I learned to be willing and open to make edits— throwing out bad ideas in favor of improving the overall story.  It felt cathartic to be able to cut out what wasn’t working and go with the strongest sounds and voices.  I also am a better producer now because I know how to collect good audio and how edit in music and narration.  I had never done this type of digital storytelling before.  

LaToya Cross

  • Why did you become a Vocalo Storyteller?

Radio is a space and medium I have wanted to explore and use as a platform to elevate as a writer and journalist. The power of voice and sound bring forth such an amazing dynamic to the art of storytelling. There is an authenticity, where everyday voices and their life experiences are explored and heard, that threads the stories you hear on public radio and I wanted to create that. Vocalo offered the perfect opportunity to learn and produce a body of work that is by you and for the people.

  • Your piece in 20 seconds:

Karoshi, a Japanese term meaning death due to overwork, raises the conversation about overworking to get ahead and various viewpoints of success. It offers insight as to why we feel the need to constantly work and the challenges faced when it comes to balance.

  • Why did you tell this story?

Society is fixated on the idea of  “the grind” and sleep is classified as a slacker trait. The reality is sleep is an essential part of life that affects our health and ability to function and “grind” effectively. When I heard the stories of young workers dying due to stress and overworking, my initial reaction was shock and anger. I wanted to address perceptions of success and why it has become the quantity of time one puts in as oppose to the quality of the product that gains applause. Also, I wanted to discuss the challenges of balance in this 24-seven work cycle we live in.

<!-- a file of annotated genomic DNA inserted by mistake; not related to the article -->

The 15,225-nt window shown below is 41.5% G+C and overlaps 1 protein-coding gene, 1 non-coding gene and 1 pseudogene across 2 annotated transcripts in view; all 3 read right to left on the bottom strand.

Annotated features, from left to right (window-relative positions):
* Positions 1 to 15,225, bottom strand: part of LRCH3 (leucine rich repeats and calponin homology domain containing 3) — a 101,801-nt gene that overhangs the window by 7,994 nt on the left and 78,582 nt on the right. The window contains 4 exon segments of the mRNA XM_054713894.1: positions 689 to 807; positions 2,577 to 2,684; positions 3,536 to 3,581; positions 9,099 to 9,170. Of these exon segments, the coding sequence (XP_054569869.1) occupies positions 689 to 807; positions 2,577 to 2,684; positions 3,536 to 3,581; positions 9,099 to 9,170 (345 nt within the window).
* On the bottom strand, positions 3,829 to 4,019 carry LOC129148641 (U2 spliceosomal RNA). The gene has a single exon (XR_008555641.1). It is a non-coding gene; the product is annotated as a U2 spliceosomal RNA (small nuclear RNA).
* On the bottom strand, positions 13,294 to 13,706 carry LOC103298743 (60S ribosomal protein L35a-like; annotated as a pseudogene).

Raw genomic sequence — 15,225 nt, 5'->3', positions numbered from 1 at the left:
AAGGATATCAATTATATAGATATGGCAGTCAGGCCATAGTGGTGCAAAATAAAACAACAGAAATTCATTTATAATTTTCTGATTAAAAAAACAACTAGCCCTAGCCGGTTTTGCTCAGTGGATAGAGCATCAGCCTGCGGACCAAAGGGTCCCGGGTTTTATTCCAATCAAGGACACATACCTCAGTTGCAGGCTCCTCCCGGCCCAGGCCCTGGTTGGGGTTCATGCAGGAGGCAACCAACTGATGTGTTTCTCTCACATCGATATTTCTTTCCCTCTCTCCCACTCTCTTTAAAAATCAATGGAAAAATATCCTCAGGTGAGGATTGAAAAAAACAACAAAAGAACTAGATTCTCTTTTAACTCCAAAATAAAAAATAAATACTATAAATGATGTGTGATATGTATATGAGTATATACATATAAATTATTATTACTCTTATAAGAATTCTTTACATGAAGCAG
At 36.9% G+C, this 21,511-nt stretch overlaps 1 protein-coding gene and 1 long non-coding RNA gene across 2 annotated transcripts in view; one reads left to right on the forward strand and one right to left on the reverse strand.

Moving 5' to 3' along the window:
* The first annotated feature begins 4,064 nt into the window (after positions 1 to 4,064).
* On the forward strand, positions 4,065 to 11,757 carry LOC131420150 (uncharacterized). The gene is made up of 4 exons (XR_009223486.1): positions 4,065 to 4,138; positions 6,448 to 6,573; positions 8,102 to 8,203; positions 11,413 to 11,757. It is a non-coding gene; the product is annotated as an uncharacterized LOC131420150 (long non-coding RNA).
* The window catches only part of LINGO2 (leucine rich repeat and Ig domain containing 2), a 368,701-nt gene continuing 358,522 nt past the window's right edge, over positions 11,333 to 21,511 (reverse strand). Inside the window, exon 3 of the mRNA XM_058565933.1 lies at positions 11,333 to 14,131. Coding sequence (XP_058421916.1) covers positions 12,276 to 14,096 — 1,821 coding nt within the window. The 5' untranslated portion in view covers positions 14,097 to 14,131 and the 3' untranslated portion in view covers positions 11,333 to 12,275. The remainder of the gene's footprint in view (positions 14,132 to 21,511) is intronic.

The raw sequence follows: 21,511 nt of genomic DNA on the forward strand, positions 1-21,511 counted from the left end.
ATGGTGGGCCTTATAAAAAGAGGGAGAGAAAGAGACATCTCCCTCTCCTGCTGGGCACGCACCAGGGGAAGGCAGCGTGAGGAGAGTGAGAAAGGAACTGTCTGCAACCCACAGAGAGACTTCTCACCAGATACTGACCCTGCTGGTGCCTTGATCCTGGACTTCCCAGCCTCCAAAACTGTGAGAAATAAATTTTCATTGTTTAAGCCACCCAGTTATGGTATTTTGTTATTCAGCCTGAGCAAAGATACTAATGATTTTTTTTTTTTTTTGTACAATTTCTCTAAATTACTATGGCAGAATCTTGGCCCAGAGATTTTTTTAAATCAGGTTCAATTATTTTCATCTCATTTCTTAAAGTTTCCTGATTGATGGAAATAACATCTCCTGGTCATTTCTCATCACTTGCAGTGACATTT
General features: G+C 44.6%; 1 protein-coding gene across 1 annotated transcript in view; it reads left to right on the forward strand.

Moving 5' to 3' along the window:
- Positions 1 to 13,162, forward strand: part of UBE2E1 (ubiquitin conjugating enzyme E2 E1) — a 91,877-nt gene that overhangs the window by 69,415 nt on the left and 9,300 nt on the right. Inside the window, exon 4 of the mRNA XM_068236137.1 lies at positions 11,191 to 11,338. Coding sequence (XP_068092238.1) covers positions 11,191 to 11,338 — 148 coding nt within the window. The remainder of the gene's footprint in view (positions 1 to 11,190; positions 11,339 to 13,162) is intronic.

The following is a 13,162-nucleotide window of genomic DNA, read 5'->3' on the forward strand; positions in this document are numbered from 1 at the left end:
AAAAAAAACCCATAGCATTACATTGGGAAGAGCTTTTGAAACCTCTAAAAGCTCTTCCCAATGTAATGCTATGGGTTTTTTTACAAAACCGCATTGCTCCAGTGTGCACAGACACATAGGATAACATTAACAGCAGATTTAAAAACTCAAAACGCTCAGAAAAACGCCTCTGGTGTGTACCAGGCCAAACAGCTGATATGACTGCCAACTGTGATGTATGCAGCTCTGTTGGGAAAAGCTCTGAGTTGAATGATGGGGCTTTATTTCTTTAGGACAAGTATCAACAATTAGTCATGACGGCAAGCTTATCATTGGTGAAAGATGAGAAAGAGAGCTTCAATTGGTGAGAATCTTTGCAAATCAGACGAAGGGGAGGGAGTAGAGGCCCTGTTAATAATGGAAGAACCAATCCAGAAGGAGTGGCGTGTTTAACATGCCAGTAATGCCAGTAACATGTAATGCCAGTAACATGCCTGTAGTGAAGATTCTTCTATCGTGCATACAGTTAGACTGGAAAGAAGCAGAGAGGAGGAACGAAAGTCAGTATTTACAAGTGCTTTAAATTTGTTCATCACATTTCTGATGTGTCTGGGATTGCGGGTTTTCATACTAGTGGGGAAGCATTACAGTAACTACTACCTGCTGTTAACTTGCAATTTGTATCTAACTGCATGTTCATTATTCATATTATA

I believe that if my generation or anyone battling with balance and work life – myself definitely included –learned to work smarter, we would be able to achieve success and happiness without burning ourselves out. 

  • How are you better storyteller and producer?

Radio is impactful and layered. It travels with a person, so that challenge of not wanting them to turn you off or down, pushes you to create stories that sound good, are relatable, engaging and informative. For me, this workshop increased my confidence in pitching ideas that matter but aren’t often discussed. I also gained confidence in production and seeing an idea progress from inception to fruition.  I loved that we learned specific techniques to curate a thought-provoking and powerful body of work and became producers in the process. Real life makes great radio.